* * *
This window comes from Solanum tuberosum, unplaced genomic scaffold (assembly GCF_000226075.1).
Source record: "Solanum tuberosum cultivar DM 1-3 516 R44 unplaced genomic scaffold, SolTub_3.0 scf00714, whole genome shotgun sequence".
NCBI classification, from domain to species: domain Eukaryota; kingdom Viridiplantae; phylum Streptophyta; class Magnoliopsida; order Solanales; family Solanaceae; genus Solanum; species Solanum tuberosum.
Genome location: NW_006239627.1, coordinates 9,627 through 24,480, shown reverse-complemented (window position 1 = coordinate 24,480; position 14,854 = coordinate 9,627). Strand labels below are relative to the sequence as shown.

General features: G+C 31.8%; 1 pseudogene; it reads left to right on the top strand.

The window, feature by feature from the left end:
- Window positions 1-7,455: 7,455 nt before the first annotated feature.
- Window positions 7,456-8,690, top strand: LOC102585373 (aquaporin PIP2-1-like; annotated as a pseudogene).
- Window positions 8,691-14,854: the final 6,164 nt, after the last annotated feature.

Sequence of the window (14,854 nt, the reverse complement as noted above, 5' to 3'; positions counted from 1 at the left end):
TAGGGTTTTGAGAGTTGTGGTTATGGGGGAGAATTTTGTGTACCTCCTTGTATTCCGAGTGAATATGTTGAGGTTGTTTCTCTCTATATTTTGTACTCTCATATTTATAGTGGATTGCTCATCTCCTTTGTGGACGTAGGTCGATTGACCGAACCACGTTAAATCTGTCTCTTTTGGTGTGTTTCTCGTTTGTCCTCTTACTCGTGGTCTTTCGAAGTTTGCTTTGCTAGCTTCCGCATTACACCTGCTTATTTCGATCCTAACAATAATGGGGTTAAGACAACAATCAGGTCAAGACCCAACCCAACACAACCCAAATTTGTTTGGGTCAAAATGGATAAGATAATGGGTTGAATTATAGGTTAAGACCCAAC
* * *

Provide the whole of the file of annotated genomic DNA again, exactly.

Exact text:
This window comes from Solanum tuberosum, unplaced genomic scaffold (assembly GCF_000226075.1).
Source record: "Solanum tuberosum cultivar DM 1-3 516 R44 unplaced genomic scaffold, SolTub_3.0 scf00714, whole genome shotgun sequence".
NCBI classification, from domain to species: domain Eukaryota; kingdom Viridiplantae; phylum Streptophyta; class Magnoliopsida; order Solanales; family Solanaceae; genus Solanum; species Solanum tuberosum.
Genome location: NW_006239627.1, coordinates 9,627 through 24,480, shown reverse-complemented (window position 1 = coordinate 24,480; position 14,854 = coordinate 9,627). Strand labels below are relative to the sequence as shown.

General features: G+C 31.8%; 1 pseudogene; it reads left to right on the top strand.

The window, feature by feature from the left end:
- Window positions 1-7,455: 7,455 nt before the first annotated feature.
- Window positions 7,456-8,690, top strand: LOC102585373 (aquaporin PIP2-1-like; annotated as a pseudogene).
- Window positions 8,691-14,854: the final 6,164 nt, after the last annotated feature.

Sequence of the window (14,854 nt, the reverse complement as noted above, 5' to 3'; positions counted from 1 at the left end):
TAGGGTTTTGAGAGTTGTGGTTATGGGGGAGAATTTTGTGTACCTCCTTGTATTCCGAGTGAATATGTTGAGGTTGTTTCTCTCTATATTTTGTACTCTCATATTTATAGTGGATTGCTCATCTCCTTTGTGGACGTAGGTCGATTGACCGAACCACGTTAAATCTGTCTCTTTTGGTGTGTTTCTCGTTTGTCCTCTTACTCGTGGTCTTTCGAAGTTTGCTTTGCTAGCTTCCGCATTACACCTGCTTATTTCGATCCTAACAATAATGGGGTTAAGACAACAATCAGGTCAAGACCCAACCCAACACAACCCAAATTTGTTTGGGTCAAAATGGATAAGATAATGGGTTGAATTATAGGTTAAGACCCAAC